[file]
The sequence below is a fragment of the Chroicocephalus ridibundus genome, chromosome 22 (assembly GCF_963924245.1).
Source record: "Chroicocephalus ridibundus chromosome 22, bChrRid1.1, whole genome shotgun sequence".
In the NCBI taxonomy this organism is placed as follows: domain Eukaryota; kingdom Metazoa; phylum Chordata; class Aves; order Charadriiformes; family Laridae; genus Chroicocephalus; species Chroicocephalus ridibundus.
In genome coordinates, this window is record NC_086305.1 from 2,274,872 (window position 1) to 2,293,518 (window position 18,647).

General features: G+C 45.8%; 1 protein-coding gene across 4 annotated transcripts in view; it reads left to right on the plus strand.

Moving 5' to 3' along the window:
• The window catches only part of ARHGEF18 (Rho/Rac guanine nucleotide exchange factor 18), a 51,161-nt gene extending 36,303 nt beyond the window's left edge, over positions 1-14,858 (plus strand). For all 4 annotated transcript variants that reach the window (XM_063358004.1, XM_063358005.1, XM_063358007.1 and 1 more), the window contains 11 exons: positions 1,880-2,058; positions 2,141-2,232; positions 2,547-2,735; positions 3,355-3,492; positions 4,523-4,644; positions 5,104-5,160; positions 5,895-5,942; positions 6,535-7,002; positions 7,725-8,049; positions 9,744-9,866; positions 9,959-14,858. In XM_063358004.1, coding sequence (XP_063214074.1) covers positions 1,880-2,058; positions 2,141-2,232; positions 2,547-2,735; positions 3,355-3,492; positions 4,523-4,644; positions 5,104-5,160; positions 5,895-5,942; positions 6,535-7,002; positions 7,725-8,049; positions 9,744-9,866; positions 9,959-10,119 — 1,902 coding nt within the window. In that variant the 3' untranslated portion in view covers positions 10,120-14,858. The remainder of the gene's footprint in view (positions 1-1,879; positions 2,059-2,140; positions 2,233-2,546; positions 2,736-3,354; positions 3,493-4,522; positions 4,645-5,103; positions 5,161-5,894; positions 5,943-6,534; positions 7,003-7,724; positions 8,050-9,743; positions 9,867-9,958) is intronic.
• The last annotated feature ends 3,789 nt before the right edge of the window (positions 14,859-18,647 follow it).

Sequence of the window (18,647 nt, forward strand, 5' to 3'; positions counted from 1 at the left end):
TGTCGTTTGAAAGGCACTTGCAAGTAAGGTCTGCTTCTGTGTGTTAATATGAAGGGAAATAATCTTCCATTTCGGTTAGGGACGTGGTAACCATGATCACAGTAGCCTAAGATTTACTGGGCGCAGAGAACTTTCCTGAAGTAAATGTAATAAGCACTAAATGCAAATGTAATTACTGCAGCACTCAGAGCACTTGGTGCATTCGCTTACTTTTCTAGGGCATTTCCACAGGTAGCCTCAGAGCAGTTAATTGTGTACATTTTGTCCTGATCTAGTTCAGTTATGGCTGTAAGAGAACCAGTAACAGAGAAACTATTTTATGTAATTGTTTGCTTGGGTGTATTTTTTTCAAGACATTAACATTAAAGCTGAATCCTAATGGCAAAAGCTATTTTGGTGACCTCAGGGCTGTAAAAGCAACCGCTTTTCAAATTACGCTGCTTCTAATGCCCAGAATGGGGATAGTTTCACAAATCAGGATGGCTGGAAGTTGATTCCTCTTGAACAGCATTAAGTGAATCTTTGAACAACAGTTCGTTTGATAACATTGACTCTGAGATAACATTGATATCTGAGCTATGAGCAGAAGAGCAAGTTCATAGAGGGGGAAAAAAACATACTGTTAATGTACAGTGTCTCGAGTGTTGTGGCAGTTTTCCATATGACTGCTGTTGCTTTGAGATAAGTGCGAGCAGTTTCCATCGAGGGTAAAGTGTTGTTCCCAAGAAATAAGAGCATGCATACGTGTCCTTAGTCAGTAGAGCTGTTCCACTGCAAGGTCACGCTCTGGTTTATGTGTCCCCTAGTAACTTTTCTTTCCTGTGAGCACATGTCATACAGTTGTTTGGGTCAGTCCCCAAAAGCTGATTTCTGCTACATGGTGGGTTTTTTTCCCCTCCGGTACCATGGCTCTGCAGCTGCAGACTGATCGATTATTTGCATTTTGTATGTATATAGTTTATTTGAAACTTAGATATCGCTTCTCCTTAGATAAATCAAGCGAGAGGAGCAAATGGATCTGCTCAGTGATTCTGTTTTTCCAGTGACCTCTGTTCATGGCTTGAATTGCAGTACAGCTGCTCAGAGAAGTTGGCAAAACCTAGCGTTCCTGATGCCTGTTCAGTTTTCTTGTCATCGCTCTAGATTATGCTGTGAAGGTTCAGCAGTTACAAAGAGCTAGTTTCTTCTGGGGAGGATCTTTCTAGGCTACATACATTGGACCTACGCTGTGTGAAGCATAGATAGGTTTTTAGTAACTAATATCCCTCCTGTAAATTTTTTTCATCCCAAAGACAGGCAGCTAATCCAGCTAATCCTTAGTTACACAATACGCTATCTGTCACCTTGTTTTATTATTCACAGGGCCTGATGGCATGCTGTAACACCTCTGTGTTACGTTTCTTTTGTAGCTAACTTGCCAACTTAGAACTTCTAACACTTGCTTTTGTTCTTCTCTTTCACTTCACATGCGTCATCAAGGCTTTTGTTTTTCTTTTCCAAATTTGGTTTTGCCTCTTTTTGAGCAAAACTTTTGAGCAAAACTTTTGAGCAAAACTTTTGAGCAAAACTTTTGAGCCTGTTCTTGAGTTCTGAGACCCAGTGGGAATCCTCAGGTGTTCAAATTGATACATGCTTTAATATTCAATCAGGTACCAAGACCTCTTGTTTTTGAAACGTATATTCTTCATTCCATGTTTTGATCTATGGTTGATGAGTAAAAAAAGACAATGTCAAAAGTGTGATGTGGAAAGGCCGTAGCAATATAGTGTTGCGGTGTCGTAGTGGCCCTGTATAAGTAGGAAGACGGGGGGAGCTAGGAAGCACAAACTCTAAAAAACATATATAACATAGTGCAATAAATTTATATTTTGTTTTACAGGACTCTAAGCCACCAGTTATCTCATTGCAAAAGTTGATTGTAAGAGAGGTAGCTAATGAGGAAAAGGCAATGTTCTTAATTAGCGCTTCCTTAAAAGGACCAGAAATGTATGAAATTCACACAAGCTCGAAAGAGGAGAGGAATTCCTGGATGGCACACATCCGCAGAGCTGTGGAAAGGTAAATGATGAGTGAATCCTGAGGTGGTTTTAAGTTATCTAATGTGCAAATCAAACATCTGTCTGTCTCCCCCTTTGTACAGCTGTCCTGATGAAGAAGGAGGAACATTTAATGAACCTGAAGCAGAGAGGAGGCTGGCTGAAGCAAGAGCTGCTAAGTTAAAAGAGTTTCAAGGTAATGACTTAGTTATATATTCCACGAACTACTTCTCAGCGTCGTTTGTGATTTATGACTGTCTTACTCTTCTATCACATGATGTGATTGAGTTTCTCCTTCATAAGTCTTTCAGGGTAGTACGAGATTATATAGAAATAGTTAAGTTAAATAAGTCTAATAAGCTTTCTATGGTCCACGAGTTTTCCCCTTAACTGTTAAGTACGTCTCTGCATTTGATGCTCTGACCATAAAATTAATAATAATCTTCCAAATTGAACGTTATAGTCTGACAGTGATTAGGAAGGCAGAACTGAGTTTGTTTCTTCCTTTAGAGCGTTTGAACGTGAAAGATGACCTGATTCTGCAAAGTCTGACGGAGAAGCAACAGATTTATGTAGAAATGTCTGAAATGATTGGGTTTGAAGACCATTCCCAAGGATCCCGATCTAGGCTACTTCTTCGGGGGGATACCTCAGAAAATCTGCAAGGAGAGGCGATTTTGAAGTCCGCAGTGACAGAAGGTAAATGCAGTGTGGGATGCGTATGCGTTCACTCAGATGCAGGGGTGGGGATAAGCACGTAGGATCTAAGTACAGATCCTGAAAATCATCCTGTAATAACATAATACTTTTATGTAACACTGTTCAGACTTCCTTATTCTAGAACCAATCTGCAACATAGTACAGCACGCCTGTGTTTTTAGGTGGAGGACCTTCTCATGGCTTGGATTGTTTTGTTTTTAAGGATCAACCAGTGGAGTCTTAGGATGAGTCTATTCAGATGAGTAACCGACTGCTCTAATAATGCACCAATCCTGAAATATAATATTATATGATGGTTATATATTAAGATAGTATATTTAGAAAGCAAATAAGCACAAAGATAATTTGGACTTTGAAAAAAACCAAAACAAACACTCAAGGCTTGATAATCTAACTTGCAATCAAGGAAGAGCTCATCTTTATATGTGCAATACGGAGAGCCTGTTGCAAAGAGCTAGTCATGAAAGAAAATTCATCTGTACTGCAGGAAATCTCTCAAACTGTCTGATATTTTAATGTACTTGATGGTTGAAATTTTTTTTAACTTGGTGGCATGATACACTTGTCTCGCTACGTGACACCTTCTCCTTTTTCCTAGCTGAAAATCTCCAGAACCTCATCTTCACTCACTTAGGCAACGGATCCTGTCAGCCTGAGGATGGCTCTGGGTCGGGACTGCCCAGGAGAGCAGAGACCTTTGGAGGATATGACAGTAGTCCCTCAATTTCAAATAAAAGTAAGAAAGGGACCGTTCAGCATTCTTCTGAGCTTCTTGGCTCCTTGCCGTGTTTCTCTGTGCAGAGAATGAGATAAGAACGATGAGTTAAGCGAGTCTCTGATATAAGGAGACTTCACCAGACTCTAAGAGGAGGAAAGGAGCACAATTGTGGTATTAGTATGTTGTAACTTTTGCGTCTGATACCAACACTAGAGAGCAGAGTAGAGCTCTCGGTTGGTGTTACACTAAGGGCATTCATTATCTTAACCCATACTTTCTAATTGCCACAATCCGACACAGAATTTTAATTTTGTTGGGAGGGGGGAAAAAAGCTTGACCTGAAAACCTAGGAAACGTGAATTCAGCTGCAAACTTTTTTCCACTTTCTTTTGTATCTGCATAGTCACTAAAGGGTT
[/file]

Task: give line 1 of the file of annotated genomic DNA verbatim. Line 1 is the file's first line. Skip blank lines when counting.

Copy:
The sequence below is a fragment of the Chroicocephalus ridibundus genome, chromosome 22 (assembly GCF_963924245.1).